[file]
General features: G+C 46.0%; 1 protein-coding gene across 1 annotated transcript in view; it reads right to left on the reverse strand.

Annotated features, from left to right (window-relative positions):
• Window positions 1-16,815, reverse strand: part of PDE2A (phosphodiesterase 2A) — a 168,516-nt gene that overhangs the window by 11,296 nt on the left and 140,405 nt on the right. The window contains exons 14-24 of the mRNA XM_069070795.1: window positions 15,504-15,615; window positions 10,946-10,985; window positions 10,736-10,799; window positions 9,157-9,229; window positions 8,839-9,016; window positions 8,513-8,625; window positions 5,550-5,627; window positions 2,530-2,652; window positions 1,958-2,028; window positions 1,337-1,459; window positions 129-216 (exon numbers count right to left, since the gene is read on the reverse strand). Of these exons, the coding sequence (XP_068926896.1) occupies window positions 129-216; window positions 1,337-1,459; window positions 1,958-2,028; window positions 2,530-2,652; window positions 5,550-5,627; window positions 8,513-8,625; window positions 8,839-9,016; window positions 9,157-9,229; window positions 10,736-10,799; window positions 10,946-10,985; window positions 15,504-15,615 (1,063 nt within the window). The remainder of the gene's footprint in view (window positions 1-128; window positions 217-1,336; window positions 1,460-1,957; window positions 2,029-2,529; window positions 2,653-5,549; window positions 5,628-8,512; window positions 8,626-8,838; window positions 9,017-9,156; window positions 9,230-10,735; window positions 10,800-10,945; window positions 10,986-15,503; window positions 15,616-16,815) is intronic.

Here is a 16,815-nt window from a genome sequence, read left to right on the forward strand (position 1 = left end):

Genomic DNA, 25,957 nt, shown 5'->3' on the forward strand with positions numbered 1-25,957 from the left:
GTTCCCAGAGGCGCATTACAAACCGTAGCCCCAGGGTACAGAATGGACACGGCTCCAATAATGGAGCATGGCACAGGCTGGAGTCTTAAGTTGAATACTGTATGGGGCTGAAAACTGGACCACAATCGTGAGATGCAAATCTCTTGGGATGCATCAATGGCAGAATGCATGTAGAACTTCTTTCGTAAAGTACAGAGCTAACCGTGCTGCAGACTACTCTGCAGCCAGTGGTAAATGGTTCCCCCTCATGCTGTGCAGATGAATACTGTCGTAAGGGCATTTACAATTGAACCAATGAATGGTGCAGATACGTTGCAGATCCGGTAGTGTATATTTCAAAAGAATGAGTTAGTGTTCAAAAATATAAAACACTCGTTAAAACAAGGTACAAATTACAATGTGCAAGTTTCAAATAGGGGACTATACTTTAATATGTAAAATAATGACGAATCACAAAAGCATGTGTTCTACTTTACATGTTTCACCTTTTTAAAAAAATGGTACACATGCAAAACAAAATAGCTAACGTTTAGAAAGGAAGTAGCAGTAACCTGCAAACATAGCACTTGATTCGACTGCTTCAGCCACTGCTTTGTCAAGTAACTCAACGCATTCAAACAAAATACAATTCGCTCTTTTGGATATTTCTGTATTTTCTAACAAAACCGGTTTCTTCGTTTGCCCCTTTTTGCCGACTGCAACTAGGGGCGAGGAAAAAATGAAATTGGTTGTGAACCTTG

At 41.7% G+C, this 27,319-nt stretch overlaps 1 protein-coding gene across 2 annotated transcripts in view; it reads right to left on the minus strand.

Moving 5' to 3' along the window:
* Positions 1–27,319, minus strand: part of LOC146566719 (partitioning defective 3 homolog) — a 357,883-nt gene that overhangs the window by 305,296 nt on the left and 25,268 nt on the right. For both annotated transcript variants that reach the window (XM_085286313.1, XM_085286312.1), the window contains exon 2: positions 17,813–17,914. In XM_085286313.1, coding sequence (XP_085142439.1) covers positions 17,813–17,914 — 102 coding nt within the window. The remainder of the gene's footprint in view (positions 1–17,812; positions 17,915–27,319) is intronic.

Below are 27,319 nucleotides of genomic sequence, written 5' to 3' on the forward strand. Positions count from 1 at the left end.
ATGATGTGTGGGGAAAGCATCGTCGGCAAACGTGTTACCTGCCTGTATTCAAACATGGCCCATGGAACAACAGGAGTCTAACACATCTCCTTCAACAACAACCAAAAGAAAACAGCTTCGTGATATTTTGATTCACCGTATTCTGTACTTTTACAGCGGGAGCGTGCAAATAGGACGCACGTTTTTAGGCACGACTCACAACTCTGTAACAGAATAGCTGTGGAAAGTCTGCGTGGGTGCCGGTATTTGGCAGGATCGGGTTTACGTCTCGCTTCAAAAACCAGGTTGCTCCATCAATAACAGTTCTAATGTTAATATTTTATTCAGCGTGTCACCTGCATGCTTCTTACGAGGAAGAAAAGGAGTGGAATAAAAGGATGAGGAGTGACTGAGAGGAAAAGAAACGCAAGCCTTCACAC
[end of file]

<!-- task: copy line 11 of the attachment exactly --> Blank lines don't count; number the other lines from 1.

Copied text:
ATGATGTGTGGGGAAAGCATCGTCGGCAAACGTGTTACCTGCCTGTATTCAAACATGGCCCATGGAACAACAGGAGTCTAACACATCTCCTTCAACAACAACCAAAAGAAAACAGCTTCGTGATATTTTGATTCACCGTATTCTGTACTTTTACAGCGGGAGCGTGCAAATAGGACGCACGTTTTTAGGCACGACTCACAACTCTGTAACAGAATAGCTGTGGAAAGTCTGCGTGGGTGCCGGTATTTGGCAGGATCGGGTTTACGTCTCGCTTCAAAAACCAGGTTGCTCCATCAATAACAGTTCTAATGTTAATATTTTATTCAGCGTGTCACCTGCATGCTTCTTACGAGGAAGAAAAGGAGTGGAATAAAAGGATGAGGAGTGACTGAGAGGAAAAGAAACGCAAGCCTTCACAC